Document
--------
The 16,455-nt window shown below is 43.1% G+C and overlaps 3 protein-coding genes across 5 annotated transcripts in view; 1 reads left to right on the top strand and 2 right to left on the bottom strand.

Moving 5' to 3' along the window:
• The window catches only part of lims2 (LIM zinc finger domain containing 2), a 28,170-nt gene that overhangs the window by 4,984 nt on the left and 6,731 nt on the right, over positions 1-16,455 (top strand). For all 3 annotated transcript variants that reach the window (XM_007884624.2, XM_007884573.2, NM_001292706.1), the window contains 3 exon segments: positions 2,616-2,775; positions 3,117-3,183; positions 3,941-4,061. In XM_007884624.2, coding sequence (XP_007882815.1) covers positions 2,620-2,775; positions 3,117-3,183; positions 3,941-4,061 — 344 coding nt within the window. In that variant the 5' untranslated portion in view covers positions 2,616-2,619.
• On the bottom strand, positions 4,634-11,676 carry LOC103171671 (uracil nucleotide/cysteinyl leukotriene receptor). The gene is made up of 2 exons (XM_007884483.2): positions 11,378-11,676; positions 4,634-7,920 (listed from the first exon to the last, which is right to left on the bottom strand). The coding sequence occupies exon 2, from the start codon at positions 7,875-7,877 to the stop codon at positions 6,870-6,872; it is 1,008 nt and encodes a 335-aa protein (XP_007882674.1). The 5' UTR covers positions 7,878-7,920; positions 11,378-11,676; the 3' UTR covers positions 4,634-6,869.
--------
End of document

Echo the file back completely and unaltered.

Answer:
The 16,455-nt window shown below is 43.1% G+C and overlaps 3 protein-coding genes across 5 annotated transcripts in view; 1 reads left to right on the top strand and 2 right to left on the bottom strand.

Moving 5' to 3' along the window:
• The window catches only part of lims2 (LIM zinc finger domain containing 2), a 28,170-nt gene that overhangs the window by 4,984 nt on the left and 6,731 nt on the right, over positions 1-16,455 (top strand). For all 3 annotated transcript variants that reach the window (XM_007884624.2, XM_007884573.2, NM_001292706.1), the window contains 3 exon segments: positions 2,616-2,775; positions 3,117-3,183; positions 3,941-4,061. In XM_007884624.2, coding sequence (XP_007882815.1) covers positions 2,620-2,775; positions 3,117-3,183; positions 3,941-4,061 — 344 coding nt within the window. In that variant the 5' untranslated portion in view covers positions 2,616-2,619.
• On the bottom strand, positions 4,634-11,676 carry LOC103171671 (uracil nucleotide/cysteinyl leukotriene receptor). The gene is made up of 2 exons (XM_007884483.2): positions 11,378-11,676; positions 4,634-7,920 (listed from the first exon to the last, which is right to left on the bottom strand). The coding sequence occupies exon 2, from the start codon at positions 7,875-7,877 to the stop codon at positions 6,870-6,872; it is 1,008 nt and encodes a 335-aa protein (XP_007882674.1). The 5' UTR covers positions 7,878-7,920; positions 11,378-11,676; the 3' UTR covers positions 4,634-6,869.